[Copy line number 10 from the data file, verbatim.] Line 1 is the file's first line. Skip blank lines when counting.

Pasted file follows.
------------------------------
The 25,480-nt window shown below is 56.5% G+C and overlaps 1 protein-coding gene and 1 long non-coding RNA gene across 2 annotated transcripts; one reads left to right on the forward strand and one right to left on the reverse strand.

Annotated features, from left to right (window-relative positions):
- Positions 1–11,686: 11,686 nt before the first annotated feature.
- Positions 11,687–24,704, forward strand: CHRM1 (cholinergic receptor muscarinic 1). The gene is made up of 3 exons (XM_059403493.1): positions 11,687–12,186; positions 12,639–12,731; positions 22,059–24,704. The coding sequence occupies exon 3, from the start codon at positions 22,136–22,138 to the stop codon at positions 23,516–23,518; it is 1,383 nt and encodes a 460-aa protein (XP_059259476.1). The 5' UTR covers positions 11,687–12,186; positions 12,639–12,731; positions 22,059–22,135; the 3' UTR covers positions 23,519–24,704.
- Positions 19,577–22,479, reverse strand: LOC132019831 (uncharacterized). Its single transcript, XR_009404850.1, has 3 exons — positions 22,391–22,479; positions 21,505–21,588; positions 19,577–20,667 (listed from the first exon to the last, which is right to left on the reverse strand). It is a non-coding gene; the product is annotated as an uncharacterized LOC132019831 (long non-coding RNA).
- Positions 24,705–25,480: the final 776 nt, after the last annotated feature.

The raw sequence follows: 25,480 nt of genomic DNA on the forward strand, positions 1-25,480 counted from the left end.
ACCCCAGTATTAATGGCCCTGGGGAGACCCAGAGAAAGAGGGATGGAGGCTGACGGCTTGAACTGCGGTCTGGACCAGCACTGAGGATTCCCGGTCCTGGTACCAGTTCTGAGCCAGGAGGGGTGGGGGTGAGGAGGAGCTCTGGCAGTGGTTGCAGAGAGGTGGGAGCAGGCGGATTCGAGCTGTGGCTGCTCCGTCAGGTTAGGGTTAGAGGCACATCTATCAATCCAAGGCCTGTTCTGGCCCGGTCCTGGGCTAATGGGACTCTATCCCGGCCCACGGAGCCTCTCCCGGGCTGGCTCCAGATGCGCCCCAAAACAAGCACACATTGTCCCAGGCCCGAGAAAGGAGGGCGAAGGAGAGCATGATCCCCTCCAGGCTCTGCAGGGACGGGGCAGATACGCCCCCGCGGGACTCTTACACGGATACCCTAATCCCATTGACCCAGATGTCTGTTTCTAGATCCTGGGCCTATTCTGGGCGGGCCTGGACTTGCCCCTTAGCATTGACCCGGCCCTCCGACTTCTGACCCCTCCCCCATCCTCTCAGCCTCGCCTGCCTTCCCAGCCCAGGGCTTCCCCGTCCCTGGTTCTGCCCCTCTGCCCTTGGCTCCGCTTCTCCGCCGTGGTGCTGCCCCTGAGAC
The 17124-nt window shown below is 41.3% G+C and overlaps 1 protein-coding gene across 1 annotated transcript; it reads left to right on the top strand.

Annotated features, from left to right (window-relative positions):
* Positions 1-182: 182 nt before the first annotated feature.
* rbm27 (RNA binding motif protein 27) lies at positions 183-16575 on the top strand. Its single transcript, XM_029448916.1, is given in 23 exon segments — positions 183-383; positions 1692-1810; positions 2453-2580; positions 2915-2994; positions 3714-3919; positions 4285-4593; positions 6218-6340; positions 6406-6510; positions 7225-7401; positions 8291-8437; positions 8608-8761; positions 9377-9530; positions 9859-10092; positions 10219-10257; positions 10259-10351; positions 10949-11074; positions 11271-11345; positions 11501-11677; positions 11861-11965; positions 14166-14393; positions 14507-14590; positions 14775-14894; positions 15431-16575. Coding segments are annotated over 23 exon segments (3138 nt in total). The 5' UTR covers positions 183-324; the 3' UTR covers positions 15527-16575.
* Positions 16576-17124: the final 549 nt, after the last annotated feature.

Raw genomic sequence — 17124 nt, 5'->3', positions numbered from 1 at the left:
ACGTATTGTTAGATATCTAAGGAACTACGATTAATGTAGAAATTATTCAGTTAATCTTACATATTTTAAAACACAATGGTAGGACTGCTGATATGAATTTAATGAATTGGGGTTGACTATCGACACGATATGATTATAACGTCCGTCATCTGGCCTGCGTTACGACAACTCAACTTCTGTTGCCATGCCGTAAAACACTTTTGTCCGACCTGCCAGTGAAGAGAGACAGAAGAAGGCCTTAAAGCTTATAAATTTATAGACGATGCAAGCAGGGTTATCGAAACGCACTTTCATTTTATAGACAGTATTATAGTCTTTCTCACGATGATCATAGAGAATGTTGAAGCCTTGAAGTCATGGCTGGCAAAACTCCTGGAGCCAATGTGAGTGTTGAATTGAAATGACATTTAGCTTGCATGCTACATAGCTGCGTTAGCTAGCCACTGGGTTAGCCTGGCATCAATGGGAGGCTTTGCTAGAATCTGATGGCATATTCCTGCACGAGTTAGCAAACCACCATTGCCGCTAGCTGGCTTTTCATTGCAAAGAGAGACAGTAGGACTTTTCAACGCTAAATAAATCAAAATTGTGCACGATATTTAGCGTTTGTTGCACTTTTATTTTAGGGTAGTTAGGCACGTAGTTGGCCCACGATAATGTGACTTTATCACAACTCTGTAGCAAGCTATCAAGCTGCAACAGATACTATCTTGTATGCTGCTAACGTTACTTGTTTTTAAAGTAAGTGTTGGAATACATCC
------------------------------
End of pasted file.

Annotated features, from left to right (window-relative positions):